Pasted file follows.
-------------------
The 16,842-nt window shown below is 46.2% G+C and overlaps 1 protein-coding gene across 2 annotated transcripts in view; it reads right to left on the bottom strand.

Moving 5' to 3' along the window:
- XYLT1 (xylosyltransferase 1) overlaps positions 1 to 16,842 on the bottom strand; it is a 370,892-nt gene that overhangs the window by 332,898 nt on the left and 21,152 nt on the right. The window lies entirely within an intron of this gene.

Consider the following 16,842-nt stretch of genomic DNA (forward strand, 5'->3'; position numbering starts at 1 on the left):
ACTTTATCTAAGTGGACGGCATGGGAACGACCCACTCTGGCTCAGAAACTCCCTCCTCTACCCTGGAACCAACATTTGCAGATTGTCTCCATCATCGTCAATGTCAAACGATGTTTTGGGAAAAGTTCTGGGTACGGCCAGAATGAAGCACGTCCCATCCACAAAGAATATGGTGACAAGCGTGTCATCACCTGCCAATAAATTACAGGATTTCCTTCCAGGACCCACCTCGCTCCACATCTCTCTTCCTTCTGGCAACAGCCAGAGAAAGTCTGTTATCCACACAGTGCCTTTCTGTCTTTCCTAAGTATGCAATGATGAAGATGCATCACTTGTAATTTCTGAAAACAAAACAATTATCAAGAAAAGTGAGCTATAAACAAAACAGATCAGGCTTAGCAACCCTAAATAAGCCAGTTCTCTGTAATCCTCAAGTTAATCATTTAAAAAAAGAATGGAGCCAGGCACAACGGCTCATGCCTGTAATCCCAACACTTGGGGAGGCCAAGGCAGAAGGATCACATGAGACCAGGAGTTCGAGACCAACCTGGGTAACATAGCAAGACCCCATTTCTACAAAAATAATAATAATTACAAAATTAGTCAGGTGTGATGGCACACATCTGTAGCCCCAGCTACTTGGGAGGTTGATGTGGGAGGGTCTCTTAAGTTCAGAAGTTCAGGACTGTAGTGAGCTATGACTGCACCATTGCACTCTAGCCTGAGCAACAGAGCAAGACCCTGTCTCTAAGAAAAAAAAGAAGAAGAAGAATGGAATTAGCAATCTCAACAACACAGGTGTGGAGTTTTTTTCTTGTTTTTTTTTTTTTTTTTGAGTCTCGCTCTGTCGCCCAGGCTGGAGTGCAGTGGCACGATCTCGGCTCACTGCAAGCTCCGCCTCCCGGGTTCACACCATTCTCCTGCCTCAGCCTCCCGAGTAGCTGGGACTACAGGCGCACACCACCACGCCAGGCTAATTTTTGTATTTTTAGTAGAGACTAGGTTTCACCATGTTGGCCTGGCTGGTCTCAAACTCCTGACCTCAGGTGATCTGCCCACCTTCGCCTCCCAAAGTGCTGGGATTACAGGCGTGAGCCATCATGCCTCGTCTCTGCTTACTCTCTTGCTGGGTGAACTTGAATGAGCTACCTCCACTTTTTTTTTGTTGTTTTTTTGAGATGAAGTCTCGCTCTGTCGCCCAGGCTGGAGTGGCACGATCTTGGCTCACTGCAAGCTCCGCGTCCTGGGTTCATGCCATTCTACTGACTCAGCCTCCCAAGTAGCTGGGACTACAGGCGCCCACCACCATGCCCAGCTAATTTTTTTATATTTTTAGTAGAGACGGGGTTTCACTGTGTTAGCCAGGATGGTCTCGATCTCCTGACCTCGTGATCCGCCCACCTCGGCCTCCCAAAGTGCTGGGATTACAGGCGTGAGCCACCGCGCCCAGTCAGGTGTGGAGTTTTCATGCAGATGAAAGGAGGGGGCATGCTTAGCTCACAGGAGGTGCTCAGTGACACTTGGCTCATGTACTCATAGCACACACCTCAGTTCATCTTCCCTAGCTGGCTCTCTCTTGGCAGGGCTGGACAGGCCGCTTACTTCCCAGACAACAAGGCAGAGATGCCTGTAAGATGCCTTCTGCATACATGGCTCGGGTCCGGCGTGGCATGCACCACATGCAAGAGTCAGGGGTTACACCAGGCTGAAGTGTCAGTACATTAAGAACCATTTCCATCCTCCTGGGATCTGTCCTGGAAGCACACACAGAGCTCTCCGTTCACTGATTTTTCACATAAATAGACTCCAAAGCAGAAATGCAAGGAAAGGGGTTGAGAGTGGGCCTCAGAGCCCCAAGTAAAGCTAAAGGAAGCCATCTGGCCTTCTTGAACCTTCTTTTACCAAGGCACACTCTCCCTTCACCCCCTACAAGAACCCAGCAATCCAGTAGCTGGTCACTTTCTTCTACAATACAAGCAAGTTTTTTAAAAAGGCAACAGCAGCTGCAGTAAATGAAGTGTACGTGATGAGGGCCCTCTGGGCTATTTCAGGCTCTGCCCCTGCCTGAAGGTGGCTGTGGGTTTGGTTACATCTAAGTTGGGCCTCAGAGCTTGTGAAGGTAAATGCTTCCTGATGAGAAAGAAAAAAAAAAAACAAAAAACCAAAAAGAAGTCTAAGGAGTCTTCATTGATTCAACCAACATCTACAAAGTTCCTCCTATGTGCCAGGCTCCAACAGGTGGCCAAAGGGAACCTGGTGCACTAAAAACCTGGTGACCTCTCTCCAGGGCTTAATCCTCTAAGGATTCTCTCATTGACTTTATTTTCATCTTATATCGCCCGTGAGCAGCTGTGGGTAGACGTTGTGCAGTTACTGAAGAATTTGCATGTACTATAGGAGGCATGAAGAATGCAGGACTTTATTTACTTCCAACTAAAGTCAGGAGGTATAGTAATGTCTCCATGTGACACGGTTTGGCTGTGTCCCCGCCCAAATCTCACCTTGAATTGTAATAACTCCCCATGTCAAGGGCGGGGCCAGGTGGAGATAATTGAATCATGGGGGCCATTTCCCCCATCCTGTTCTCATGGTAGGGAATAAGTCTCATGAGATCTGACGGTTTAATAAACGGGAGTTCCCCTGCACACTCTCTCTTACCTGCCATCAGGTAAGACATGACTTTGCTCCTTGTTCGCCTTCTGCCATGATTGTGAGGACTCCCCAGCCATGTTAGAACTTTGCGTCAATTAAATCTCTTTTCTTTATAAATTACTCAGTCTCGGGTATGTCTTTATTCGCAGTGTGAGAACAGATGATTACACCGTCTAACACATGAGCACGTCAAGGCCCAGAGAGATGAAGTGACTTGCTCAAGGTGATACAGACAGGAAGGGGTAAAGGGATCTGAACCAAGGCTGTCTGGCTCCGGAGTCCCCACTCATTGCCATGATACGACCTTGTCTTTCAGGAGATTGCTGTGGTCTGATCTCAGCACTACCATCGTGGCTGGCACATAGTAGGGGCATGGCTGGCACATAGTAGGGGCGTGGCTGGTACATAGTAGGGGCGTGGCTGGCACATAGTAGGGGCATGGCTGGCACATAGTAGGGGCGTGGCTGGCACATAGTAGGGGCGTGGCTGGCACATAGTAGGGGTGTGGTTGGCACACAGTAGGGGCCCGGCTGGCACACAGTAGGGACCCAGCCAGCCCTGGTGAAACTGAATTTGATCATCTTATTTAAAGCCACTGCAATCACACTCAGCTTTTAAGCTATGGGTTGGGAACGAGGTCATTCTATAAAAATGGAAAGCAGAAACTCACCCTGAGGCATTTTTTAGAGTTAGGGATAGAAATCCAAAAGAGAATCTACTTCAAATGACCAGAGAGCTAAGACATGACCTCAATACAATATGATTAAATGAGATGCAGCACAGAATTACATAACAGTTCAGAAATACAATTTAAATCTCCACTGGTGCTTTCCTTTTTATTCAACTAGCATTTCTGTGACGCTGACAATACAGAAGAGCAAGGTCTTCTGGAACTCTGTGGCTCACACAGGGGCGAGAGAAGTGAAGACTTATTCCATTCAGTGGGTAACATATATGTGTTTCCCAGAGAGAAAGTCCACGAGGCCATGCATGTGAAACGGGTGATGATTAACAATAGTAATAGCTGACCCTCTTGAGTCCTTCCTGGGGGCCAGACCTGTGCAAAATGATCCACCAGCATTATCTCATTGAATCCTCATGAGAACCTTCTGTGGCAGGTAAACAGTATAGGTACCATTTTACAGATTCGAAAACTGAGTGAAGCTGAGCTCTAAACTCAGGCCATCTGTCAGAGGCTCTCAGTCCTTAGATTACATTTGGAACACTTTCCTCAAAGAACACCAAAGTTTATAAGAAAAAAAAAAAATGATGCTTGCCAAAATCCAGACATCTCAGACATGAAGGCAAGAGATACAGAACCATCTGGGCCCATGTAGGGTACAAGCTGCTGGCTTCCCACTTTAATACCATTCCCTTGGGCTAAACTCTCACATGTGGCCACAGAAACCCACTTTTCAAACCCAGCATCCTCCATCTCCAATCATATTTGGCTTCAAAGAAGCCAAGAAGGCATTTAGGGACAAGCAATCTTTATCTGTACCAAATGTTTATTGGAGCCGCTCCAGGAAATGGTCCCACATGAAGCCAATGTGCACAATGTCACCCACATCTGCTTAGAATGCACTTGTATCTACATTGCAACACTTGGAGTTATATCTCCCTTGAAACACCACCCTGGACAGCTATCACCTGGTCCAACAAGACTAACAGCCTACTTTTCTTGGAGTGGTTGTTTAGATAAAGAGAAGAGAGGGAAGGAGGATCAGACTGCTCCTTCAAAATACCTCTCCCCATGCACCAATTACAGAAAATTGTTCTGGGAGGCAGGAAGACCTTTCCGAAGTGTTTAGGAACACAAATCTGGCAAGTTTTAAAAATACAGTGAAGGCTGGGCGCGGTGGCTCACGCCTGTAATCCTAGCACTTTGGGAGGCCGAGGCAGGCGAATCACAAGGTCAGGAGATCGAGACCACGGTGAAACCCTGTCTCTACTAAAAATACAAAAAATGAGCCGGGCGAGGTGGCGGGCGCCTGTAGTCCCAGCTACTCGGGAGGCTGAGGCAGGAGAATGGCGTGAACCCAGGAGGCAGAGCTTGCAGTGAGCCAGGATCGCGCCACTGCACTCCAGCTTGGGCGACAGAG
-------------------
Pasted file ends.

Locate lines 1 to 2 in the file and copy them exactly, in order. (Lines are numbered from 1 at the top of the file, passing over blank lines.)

The 16,842-nt window shown below is 46.2% G+C and overlaps 1 protein-coding gene across 2 annotated transcripts in view; it reads right to left on the bottom strand.

Moving 5' to 3' along the window: